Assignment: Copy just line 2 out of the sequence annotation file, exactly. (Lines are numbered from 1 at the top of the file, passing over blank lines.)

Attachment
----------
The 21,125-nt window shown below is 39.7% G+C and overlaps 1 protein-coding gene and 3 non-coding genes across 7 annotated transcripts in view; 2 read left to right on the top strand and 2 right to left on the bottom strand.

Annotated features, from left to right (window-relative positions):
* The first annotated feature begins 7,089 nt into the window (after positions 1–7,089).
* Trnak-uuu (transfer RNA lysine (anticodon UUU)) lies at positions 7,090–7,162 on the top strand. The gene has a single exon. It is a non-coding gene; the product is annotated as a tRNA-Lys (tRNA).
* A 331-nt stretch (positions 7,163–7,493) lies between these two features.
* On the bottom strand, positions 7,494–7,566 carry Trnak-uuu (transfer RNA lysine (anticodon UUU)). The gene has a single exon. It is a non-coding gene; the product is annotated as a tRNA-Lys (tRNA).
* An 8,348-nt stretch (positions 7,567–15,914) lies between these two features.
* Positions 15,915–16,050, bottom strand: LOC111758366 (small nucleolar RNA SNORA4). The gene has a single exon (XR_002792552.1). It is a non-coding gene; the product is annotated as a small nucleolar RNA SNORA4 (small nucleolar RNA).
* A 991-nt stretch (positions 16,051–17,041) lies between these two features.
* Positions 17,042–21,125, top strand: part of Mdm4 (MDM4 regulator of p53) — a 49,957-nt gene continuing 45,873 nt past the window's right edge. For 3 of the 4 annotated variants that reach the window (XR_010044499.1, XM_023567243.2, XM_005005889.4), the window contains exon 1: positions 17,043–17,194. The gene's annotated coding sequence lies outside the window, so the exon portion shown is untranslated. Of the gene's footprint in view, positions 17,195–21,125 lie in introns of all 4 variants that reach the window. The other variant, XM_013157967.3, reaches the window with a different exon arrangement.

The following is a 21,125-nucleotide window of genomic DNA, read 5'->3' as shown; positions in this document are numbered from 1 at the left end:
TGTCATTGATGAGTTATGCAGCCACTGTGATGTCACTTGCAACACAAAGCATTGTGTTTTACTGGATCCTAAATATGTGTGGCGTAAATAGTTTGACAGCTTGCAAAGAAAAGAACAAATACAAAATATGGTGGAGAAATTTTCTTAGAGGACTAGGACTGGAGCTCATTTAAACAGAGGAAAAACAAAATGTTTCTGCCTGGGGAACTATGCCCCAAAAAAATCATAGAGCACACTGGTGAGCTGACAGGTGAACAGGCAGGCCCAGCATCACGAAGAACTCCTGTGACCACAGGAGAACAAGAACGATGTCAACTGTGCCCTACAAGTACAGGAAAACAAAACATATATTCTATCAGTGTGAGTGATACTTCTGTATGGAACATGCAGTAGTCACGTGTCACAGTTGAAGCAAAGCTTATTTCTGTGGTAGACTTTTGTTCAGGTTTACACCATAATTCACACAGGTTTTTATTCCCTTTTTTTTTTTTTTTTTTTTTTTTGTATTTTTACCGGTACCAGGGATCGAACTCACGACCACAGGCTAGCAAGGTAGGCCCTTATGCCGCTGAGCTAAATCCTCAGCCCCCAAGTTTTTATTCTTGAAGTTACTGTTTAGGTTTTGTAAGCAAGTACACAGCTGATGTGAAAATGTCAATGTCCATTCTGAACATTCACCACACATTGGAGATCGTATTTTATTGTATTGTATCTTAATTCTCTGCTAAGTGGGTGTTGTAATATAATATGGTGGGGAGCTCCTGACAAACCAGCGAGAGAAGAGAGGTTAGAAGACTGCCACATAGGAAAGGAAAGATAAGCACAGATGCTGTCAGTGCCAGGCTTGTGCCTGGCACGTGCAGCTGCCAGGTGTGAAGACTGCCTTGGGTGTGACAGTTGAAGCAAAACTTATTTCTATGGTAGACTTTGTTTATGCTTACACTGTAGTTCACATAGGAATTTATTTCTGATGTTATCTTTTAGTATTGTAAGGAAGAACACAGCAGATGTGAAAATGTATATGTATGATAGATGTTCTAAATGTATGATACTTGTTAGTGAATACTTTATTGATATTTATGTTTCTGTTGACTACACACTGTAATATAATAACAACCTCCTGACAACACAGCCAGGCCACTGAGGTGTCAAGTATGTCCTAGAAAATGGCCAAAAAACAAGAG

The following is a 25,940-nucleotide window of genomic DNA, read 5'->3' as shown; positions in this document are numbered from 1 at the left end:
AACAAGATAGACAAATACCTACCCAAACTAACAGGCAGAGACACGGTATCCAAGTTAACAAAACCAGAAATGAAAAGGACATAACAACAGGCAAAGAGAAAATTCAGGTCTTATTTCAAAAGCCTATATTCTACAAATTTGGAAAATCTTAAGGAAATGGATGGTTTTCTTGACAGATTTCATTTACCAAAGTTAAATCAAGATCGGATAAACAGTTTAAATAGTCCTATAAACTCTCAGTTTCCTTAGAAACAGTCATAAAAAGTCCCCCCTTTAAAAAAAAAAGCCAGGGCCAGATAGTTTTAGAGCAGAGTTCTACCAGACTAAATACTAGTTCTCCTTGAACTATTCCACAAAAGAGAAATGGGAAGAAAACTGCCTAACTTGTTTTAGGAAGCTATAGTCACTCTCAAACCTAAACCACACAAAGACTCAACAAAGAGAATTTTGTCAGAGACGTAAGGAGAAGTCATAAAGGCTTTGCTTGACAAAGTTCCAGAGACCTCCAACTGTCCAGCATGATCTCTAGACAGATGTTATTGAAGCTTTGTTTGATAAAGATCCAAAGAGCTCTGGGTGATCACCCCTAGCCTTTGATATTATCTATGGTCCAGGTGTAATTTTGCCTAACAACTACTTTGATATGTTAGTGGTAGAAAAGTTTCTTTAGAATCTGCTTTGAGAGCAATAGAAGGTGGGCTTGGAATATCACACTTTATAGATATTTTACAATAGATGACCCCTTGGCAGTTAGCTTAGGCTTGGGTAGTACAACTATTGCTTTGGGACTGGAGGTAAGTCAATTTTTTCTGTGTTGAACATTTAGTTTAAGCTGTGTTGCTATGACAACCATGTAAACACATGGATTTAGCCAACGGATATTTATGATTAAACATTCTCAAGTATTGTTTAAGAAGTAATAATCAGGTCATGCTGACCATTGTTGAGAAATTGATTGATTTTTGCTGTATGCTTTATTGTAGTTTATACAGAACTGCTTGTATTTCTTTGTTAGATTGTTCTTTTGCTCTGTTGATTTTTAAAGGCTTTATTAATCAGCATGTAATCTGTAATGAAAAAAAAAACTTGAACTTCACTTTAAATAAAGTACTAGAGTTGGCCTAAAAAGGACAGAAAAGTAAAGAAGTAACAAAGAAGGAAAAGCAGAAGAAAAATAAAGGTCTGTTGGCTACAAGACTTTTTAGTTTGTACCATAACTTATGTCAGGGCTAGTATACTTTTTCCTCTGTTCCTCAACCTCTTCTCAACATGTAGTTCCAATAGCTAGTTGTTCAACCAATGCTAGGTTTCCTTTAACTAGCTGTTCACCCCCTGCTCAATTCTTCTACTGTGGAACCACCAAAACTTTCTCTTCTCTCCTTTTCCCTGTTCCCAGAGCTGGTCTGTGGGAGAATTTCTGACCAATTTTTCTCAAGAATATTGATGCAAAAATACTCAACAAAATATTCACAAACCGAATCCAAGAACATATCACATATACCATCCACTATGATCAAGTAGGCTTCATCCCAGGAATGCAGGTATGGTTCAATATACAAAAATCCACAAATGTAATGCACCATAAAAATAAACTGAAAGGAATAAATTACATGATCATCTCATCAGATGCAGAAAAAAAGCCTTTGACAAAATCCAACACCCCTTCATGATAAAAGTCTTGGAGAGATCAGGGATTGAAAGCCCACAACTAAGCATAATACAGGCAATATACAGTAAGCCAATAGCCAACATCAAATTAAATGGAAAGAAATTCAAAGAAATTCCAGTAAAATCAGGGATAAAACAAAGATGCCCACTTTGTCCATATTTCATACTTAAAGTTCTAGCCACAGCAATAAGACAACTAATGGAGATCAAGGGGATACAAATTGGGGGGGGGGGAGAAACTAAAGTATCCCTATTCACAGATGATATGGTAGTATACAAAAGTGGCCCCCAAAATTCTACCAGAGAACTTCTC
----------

Annotated features, from left to right (window-relative positions):